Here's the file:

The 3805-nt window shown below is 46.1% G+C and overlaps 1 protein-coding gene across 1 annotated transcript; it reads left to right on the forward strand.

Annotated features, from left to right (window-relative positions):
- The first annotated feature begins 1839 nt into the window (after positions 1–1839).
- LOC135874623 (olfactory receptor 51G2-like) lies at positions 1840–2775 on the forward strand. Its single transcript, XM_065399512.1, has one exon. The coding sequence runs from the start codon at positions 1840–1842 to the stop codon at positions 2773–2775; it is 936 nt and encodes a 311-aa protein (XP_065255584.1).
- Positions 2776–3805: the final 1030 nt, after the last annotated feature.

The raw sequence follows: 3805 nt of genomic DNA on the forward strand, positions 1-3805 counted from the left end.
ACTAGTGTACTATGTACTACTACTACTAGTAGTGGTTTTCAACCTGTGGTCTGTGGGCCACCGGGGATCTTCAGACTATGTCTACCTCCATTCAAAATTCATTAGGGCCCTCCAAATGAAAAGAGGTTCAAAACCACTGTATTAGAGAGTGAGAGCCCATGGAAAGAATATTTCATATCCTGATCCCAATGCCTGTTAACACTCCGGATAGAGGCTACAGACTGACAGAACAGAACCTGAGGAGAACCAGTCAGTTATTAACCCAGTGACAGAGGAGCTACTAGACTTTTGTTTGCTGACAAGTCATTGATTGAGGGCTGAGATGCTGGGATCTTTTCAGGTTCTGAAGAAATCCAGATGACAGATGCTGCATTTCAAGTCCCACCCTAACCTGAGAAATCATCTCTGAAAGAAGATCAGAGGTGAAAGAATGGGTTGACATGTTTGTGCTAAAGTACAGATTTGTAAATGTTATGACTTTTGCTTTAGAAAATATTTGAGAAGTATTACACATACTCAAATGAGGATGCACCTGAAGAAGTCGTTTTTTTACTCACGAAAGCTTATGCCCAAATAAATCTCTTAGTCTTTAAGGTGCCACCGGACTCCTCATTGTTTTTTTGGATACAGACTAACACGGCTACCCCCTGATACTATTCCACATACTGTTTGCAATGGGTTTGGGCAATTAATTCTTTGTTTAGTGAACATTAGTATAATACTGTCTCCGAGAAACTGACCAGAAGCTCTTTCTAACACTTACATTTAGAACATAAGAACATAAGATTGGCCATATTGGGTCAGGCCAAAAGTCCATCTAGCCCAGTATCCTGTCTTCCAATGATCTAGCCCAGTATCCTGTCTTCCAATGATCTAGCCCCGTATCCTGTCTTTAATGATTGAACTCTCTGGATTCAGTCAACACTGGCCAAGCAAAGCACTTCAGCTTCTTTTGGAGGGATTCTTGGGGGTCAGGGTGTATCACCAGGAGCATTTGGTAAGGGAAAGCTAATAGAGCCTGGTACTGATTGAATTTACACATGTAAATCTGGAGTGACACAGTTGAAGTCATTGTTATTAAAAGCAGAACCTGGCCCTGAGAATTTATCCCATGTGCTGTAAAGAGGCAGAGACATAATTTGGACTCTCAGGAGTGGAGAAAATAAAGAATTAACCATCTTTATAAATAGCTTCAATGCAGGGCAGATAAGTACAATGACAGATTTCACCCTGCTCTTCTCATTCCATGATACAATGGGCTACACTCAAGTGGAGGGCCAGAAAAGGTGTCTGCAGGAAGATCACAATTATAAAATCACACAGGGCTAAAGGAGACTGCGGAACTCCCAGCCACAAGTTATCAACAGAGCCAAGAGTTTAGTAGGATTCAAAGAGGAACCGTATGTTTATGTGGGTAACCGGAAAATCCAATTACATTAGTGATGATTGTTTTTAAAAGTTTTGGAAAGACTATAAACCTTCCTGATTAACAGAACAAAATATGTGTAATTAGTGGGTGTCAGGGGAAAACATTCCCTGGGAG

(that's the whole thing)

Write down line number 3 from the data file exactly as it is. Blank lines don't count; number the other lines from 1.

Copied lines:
- The first annotated feature begins 1839 nt into the window (after positions 1–1839).